August 23, 2011 § 1 Comment
Despite what my blog might reveal, I don’t just run to race.
Today’s run was supposed to short & slow, an easy day. But sometimes I need a run more for emotional reasons than physiological reasons. Today was one of those day.
I found out last night that someone very important to me is going through a rough patch. A real rough patch. And I can not help her right now.
So I’m a bundle of empathy, pain, fear, anxiety, hurt, anger, guilt, and love that I needed to release. And, as fun as it may sound, going to a CPR class and talking about life-threatening situations touched too close to the heart today. I spent most of my lunch hour on the phone with family sharing an odd mixture of tears & laughs.
After class, I had some time to get in a run. I was “suppose” to do two easy miles. But I needed to hammer some of the emotions out so I did 3 miles HARD. It was hot today and I hadn’t eaten lunch so it was pretty tough. I needed to feel some physical pain today to mask the emotional pain, hopefully washing some of it away.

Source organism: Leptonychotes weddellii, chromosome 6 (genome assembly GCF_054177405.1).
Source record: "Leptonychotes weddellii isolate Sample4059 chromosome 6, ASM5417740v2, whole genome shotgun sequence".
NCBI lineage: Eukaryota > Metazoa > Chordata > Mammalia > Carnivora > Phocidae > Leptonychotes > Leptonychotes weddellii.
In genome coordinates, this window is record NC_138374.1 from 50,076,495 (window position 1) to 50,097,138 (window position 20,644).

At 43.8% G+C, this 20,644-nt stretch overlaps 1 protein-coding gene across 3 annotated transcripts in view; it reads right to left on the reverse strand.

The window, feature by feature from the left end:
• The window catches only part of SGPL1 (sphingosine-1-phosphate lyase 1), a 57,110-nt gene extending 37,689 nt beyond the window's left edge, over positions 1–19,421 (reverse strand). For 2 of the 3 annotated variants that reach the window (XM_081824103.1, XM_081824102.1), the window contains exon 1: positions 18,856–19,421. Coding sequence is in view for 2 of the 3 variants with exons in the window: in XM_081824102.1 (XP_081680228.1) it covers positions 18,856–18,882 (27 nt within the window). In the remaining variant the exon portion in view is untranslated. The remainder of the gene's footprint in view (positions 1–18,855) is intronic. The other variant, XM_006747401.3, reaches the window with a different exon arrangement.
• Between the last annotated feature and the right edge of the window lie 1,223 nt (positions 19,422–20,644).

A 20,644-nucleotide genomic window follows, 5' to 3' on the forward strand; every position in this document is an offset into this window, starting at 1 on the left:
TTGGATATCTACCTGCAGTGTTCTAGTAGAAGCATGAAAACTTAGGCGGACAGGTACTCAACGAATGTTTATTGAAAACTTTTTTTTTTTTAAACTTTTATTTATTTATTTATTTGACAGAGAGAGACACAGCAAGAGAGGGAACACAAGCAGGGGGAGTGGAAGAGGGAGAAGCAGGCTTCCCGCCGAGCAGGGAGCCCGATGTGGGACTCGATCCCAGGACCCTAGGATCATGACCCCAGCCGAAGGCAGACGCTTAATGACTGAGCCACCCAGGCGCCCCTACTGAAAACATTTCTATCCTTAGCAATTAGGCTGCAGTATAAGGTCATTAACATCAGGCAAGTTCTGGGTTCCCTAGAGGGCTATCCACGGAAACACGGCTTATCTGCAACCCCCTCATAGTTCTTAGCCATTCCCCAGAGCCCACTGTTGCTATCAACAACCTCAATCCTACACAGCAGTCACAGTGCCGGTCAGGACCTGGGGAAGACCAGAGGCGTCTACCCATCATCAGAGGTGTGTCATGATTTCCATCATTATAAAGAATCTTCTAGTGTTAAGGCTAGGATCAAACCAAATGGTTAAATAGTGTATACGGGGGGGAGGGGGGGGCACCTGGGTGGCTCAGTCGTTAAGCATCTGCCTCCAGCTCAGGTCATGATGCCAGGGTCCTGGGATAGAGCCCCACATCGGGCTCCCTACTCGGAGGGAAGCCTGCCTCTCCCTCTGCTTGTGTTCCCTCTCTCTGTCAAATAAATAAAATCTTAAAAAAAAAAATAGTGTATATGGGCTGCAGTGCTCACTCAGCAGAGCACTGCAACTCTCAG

In the process, I discovered that not only can you use the “talk test” to determine if you’re running aerobically or anaerobically but you can also use the “cry test”. You can not run anaerobically and cry. Trust me, I tried.
One thing that made this run even more poignant is that this person is one of my running heroes. She is the one that motivated to start running again after I had given it up in college. She is the person that has encouraged my running more than anyone. She is the one that had the courage to run in college. She is the person that understands my passion for running better than anyone. She is the person that came to see me finish the Bjorklund half marathon this year. So using running to cope in this situation was both extremely appropriate but also a painful reminder of what she is going through.
I don’t often use a run to burn off emotions like this–more typically I use them to refocus myself, to clear my mind, or just to escape. But there have been a handful of times where I’ve run just to burn off pure emotion.
And now, I hope to return to my boring old blog about my training…
August 7, 2011 § 3 Comments
I just spent the last two days taking the Road Runners Club of America’s Coach Certification Class.
It was awesome.
First, Patti & Warren Finke, the instructors, are long-time runners, marathons, ultra-runners, and coaches. Patti is an exercise physiologist, and has been the American age-group record-holder for 50km and 50mi. She has been an Oregon Road Runners Club Age group runner of the year three times. Warren has raced in over 170 marathons and ultramarathons–winning more than 20. Twice he has been the U.S. track record hold for 100km.
Obviously, both are well qualified.